By Scott Waxman and Peter C. Seel
In 3850 & 3860 Colonial Blvd., LLC v. Griffin, the Chancery Court denied a motion to dismiss and stayed the proceedings on all counts, finding that the arbitration clause in the limited liability company agreement controlled and the case must be submitted to an arbitrator to decide the issue of substantive arbitrability.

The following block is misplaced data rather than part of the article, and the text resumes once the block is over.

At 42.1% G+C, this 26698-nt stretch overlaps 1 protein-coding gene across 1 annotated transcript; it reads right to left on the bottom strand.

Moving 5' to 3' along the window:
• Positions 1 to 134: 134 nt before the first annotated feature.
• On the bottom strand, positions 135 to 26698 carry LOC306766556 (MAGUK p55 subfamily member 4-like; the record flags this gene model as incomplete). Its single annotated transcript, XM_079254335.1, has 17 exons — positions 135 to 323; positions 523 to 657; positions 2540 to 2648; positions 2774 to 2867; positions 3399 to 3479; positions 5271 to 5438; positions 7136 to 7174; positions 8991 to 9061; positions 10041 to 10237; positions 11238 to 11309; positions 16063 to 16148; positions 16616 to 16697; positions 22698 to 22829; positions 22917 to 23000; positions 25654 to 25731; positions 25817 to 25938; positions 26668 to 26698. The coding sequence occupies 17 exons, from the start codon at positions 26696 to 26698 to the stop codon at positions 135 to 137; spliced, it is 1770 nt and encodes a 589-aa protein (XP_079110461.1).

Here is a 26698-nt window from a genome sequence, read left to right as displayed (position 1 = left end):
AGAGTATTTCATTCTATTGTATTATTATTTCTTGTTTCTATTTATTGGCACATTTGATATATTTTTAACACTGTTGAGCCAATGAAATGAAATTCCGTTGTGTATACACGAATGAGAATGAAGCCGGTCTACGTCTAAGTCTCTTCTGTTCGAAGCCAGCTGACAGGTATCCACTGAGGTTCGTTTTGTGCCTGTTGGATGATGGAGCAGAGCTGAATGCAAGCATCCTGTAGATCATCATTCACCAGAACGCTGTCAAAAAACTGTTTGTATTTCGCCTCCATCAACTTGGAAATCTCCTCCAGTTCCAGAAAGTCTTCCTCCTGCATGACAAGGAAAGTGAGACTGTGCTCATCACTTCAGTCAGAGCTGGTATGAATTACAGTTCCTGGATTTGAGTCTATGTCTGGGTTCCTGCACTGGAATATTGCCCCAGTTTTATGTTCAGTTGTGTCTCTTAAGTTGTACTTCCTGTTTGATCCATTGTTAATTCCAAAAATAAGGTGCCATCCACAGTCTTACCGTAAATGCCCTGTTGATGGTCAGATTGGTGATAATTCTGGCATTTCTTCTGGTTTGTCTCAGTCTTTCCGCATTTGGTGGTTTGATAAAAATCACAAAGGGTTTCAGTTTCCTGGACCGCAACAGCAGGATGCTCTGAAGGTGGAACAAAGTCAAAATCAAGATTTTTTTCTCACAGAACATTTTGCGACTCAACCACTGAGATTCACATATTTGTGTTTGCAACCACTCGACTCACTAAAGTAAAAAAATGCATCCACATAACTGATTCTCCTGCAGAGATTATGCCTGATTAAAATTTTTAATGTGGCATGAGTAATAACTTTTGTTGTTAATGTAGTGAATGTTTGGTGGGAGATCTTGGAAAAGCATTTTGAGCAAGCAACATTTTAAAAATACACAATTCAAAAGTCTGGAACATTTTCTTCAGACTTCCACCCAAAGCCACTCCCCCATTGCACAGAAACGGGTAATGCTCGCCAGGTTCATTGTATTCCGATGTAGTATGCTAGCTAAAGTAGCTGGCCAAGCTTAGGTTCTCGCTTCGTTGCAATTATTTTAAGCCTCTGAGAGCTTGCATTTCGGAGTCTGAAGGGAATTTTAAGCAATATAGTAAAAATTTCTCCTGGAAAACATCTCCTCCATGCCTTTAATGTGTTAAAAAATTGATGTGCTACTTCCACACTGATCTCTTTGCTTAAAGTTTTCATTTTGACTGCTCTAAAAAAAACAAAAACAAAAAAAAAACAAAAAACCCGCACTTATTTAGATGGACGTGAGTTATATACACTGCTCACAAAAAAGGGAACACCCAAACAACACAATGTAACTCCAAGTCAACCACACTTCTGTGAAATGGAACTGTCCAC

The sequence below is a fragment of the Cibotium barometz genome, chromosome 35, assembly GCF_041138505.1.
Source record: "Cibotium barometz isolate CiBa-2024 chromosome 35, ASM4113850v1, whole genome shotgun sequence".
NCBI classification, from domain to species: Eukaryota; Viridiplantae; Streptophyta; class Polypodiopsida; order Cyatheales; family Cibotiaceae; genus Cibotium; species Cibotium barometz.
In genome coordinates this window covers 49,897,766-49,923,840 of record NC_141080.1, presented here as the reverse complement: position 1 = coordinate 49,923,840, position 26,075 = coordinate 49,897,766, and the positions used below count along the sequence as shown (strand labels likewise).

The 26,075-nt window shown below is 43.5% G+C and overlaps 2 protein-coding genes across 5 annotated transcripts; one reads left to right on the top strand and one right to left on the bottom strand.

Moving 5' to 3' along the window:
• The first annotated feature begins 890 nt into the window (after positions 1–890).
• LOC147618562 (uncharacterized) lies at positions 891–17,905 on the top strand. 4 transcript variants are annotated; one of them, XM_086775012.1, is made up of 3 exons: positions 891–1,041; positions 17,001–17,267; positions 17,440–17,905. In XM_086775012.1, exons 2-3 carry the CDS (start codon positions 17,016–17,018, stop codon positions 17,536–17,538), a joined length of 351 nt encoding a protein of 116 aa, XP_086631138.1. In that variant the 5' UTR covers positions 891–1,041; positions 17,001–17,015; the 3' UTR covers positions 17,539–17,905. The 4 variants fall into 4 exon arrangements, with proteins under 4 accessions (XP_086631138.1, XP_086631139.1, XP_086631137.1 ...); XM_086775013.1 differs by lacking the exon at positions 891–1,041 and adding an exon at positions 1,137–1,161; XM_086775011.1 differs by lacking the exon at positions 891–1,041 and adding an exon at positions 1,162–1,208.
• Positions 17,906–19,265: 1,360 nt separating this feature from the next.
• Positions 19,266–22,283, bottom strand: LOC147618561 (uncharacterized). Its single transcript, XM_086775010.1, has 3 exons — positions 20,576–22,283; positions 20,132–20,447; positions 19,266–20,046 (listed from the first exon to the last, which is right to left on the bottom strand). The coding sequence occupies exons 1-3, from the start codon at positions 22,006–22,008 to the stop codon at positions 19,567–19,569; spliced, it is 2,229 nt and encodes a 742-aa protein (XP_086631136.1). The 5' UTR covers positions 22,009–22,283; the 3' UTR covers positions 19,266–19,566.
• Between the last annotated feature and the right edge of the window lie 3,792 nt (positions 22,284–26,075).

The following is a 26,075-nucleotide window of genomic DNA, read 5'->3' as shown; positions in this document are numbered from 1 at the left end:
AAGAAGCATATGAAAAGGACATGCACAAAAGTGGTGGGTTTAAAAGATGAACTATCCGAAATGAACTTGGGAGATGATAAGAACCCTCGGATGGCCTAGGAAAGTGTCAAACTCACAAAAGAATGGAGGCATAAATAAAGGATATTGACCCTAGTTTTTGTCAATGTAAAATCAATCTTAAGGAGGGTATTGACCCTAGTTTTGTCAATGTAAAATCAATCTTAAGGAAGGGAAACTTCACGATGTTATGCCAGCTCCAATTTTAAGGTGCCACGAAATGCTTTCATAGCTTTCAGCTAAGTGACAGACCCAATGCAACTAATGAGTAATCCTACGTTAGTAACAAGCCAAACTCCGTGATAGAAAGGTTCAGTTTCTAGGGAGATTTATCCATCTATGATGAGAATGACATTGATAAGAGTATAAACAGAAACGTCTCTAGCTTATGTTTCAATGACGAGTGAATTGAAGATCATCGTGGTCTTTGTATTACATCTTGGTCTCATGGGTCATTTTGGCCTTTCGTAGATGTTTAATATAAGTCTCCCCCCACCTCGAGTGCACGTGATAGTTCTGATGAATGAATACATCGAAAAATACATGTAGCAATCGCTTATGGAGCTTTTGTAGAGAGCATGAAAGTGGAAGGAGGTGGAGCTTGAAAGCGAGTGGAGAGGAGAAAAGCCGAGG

On February 26, 2015, the Chancery Court in 3850 & 3860 Colonial Blvd., LLC v. Griffin, C.A. No. 9575-VCN (Del. Ch. February 26, 2015) (Noble, V.C.) addressed the recurring theme of substantive arbitrability in a dispute that involved the conversion of a limited liability company into a corporation and their conflicting dispute resolution mechanisms. In 2007, defendant Christopher Griffin (the “Defendant”) formed Rubicon Media LLC (“Rubicon LLC”). In 2011, the Defendant reformed Rubicon LLC’s capital structure and, in 2013, converted Rubicon LLC into a corporation: Rubicon Inc. (“Rubicon Inc.,” and together with the Defendant, the “Defendants”). Among other things, the conversion of Rubicon LLC into Rubicon Inc. altered the rights of shareholders with respect to the dispute resolution process. The operative clause in the LLC Agreement (the “LLC Provision”) directs the parties to resolve disputes through mediation and arbitration, whereas the corresponding provision in the Certificate of Incorporation (the “Charter Provision”) designates the Delaware Court of Chancery as the exclusive forum for all disputes.